Various Fourth World softcovers: Remember those B&W reprints of Jack Kirby's DC work? I have three of them (Mr. Miracle, New Gods, Forever People). But I also have the first three volumes of the hardcover Fourth World Omnibus series, and I plan on getting the fourth. These are pretty much superfluous to my collection, but they're by far the best things on this list. I think I promised to send them to my brother.

Flash by Mark Waid: Three volumes. I like some (but by no means all) of Mark Waid's work, but this stuff was really not good. Ultra-bland mid-90s-DC-style artwork, though some of these folks (most notably Mike Wieringo) turned into good artists eventually. Quick question: why is a gun-toting Betty Brant any dumber than a gun-toting Linda Park? Frankly, I prefer Geoff Johns' version. YES! SHOCK AND HORROR! I still haven't decided if I'm keeping any of my volumes of the Johns-era Flash, though.

Those books, among many other GNs, are mixed in with my regular comics. When I dig them out, I'll do another list like this of other GNs I'm planning to sell.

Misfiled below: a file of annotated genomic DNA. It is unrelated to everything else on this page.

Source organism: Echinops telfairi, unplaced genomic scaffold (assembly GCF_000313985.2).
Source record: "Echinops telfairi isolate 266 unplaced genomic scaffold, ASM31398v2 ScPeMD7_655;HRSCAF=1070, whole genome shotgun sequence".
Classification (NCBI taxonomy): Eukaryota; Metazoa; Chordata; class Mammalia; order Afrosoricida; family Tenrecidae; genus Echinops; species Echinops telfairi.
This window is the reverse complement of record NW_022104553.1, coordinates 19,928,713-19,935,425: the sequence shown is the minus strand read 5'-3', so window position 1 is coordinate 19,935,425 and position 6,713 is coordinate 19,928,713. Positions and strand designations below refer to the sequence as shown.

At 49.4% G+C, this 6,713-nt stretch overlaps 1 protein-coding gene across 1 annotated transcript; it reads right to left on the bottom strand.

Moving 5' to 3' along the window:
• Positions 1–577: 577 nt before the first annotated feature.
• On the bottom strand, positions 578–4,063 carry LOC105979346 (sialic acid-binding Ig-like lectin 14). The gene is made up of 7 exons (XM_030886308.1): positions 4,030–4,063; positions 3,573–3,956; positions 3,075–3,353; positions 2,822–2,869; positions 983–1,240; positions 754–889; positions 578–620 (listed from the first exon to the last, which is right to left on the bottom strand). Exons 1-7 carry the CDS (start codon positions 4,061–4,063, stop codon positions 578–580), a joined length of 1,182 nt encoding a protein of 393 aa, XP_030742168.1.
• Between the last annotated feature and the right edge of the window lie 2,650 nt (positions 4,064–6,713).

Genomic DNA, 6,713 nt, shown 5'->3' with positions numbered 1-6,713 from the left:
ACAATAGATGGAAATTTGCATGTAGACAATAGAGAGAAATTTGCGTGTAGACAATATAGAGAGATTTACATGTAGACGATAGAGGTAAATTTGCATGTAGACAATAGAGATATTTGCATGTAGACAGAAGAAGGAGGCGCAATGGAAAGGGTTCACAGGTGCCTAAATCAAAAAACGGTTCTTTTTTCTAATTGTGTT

Friday, May 2, 2008

Reviews of Free Comic Books

(Anyone else more interested in GTA4 than comics right now? I'd forgotten how much I hate New York Hardcore. Man, what a terrible sub-genre. The funk, fusion, and experimental/ambient stations all rule, though.)

My retailer offers Free Comic Book Day comics to anyone interested as soon as he gets them. I'm not sure whether or not that goes against the spirit of the endeavor, but from what I remember his experiences with FCBD have left him a bit skeptical about the prospects of attracting new readers through the promotion.

I picked up four of the Free Comic Book Day offerings. Most of these books are intended to convince the reader to buy the complete versions of whatever is being sampled. So I've tried to evaluate these comics' effectiveness as samplers in the reviews below.